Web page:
At tomorrow’s meeting, Keita may describe MONUSCO’s efforts to enhance its presence in the eastern provinces by undertaking night patrols to protect civilians in IDP camps, deploying quick reaction forces to deter armed group activities, and facilitating dialogue to address intercommunal tensions. She may also note MONUSCO’s joint operations with the Forces armées de la République démocratique du Congo (FARDC) and its tripartite cooperation with FARDC and the Ugandan People’s Defence Forces (UPDF) in areas where the three forces operate. Keita may refer to the tenth high-level meeting of the Regional Oversight Mechanism (ROM), which took place in Kinshasa on 24 February. The ROM oversees the implementation of the 2013 Peace, Security and Cooperation (PSC) Framework for DRC and the Great Lakes Region. The communiqué adopted at the meeting’s conclusion reaffirmed the regional leaders’ commitment to the full implementation of the PSC Framework “as an important vehicle to address the causes and drivers of conflict and instability in the region”.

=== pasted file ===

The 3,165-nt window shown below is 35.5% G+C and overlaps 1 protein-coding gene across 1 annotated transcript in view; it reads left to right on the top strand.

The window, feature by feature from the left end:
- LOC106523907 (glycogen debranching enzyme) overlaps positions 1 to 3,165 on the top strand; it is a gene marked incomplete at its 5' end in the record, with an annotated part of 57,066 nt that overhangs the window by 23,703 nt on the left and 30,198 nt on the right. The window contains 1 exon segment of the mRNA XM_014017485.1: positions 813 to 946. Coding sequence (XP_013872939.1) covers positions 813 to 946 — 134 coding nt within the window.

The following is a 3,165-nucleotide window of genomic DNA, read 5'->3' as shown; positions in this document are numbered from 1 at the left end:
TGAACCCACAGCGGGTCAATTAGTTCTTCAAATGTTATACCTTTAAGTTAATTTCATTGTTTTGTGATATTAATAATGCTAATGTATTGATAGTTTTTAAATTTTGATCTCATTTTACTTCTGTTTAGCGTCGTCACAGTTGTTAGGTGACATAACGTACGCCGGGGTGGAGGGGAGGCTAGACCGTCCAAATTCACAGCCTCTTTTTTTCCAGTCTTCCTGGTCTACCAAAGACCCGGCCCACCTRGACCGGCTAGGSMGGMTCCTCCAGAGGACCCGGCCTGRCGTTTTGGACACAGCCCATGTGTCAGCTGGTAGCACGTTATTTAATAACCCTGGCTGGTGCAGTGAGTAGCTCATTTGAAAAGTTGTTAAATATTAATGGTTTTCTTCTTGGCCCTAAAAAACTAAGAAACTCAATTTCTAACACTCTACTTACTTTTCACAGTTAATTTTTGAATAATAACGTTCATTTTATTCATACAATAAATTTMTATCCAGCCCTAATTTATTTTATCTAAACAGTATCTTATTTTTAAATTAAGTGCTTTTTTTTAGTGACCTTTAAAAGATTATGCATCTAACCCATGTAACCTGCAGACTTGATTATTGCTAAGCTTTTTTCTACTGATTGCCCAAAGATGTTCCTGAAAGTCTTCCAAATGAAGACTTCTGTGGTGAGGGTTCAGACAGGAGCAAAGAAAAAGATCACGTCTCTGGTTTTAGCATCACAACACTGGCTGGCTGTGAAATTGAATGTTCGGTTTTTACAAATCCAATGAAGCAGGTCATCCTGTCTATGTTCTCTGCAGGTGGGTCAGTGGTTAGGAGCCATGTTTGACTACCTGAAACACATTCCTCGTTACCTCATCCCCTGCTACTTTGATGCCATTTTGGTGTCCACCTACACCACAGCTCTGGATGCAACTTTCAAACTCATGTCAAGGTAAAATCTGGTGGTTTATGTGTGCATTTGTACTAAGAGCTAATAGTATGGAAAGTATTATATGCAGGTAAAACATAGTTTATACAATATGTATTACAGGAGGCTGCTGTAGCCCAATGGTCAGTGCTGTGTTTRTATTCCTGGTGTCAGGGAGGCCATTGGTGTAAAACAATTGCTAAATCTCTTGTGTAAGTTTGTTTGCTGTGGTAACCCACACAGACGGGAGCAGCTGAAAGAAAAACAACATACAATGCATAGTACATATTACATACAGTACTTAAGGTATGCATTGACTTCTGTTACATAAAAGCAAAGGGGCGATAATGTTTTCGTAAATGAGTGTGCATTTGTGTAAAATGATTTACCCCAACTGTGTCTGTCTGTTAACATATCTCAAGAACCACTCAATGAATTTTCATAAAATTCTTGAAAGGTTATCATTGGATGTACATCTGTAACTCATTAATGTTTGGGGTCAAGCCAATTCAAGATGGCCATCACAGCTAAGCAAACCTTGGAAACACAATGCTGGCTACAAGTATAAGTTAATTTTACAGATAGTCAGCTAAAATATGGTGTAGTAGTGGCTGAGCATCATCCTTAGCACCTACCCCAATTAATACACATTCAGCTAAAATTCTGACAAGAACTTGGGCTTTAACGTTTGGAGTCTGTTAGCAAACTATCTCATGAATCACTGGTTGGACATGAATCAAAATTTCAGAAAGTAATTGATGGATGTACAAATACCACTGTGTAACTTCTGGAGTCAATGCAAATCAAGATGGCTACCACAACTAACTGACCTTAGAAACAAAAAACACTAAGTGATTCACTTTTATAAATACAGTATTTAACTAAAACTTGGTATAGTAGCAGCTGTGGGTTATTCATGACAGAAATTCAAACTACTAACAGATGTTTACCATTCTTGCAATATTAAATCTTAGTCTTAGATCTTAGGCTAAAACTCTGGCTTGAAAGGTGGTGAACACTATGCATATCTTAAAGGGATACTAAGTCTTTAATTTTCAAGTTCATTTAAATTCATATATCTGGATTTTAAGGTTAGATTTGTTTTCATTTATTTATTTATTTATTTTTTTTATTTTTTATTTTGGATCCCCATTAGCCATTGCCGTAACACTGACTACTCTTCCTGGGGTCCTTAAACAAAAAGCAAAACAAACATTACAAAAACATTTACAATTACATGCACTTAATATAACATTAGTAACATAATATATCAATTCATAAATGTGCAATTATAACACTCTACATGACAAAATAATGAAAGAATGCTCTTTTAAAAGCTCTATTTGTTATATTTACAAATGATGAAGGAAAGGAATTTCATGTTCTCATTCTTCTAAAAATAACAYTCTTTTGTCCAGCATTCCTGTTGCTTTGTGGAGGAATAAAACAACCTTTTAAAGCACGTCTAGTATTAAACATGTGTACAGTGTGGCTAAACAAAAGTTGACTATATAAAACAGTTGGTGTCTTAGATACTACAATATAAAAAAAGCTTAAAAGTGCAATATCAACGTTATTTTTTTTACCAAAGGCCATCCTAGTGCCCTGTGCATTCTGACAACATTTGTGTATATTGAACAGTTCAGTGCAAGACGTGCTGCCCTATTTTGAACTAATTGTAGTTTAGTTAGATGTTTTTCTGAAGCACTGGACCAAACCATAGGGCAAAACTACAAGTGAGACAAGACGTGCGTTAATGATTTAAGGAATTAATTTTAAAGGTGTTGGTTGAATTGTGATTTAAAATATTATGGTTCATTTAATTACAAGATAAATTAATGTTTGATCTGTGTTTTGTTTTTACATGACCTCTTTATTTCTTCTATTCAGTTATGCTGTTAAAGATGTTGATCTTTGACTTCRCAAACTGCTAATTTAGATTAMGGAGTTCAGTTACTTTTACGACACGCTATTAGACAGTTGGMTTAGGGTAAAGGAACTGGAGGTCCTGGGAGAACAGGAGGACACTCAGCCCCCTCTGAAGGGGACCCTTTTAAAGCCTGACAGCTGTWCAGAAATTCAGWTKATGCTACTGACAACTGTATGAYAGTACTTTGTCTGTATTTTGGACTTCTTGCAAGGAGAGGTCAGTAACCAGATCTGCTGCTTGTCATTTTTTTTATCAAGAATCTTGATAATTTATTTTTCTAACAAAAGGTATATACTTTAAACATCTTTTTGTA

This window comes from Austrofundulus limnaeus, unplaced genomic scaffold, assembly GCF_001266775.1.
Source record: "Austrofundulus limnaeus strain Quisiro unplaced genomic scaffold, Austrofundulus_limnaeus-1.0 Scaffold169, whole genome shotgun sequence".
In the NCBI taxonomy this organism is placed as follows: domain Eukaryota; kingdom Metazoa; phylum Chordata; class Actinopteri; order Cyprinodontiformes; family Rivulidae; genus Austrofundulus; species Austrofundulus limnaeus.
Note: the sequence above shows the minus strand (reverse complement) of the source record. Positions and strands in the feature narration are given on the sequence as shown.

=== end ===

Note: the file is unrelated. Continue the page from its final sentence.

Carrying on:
Council members are likely to express their continued concern over the increased activities of armed groups and the severely difficult humanitarian and human rights situations in eastern DRC. Some members may draw attention to the enhanced use of improvised explosive devices and the targeting of IDP camps by armed groups. Several members may stress the need to ensure accountability and justice for crimes committed in eastern DRC. Members may reiterate their support for regional cooperation in responding to the security challenges in eastern DRC and might welcome the convening of the ROM meeting in this regard.